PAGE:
You can find CASA on Facebook now.
Book now for flight testing seminar
Flight testing aircraft and flight test safety will be in the spotlight in July 2015. A certification flight testing seminar is being held in Sydney on Wednesday 22 and Thursday 23 July 2015. Anyone involved in the aircraft type certification process will benefit from attending the seminar. This includes pilots, engineers and aviation managers. The seminar is free and places are limited, so book now. The certification flight testing seminar will look at the flight requirements associated with the aircraft type certification process. A general review of the certification process is also provided, with a description of flight test techniques and procedures. The safety of certification test flying is emphasised. If you can’t make the seminar in Sydney, there is a section of CASA’s web site dedicated to flight testing and evaluation. This includes information on the experimental, developmental and certification flight testing of new aircraft types, as well as testing of modifications to older aircraft types and the post-production testing of newly manufactured aircraft. There are flight test guides for simple light aircraft, amateur built aircraft and modified aircraft.
Make a booking now for the certification flight testing seminar.
Go to the flight test and evaluation web pages.
New fatigue rules – the countdown continues
There is now less than one year left to transition to the new fatigue rules. On 30 April 2016 all exemptions made under the old fatigue rules will no longer apply. CASA has published a range of new resources to help organisations move across to the new fatigue requirements set out in Civil Aviation Order 48.1. These include fatigue management supplement templates for operations manuals to make transition easier. There are also information sheets, comprehensive questions and answers, detailed guidance material and a fatigue risk management system check list. The new fatigue rules—which are compliant with International Civil Aviation Organization standards—better reflect modern flying conditions, improved scientific understanding of human performance limitations and significant advances in technology. The old rules defined flight and duty-time limitations in a rigid way, not allowing air operators the flexibility to customise limits and requirements to their type of operation. The new rules provide much more flexibility, while incorporating contemporary risk-management processes. They give air operators a choice on how to best manage pilot fatigue according to their needs and the nature of their operations.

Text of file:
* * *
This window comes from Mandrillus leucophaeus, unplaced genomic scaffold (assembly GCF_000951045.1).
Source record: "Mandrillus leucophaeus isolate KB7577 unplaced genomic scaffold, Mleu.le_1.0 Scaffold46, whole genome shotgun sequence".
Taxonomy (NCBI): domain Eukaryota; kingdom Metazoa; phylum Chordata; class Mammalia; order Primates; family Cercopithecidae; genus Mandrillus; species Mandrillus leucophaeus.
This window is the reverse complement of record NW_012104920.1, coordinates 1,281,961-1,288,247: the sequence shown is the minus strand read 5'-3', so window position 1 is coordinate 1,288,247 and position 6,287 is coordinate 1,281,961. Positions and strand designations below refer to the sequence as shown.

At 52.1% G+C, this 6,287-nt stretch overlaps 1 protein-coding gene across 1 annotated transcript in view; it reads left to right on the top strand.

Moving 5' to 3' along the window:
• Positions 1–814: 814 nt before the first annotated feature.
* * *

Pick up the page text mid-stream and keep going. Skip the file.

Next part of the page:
Get all the information you need on new fatigue management rules.
Up and coming female pilots honoured
Outstanding achievements by trainee female pilots have again been recognised by CASA. This year’s Sir Donald Anderson awards were presented at the recent Australian Women Pilots’ Association annual conference. The CASA sponsored awards recognise the best academic achievement in professional aviation studies by female trainee pilots based on examination results. First place went to Elyse Ulmer from New South Wales, who passed all exams from her private pilot licence aeroplane to air transport pilot licence in one year, with an average of over 91 per cent. Second place went to Megan Thompson from Western Australia who also passed all her exams in 2014 and scored 100 per cent in two exams. Ella Hodgins from Canberra came in third place with all but one of her exam results at 90 per cent or higher. The award winners received a monetary prize from CASA plus trophies. The awards are named after Sir Donald Anderson who was Director-General of Civil Aviation from 1956 to 1973 and a legendary figure in Australian aviation. The Australian Women Pilots’ Association was founded in September 1950 to support women to achieve their goals in aviation.
Find out more about the Australian Women Pilots’ Association.
Jeff Boyd takes Board chair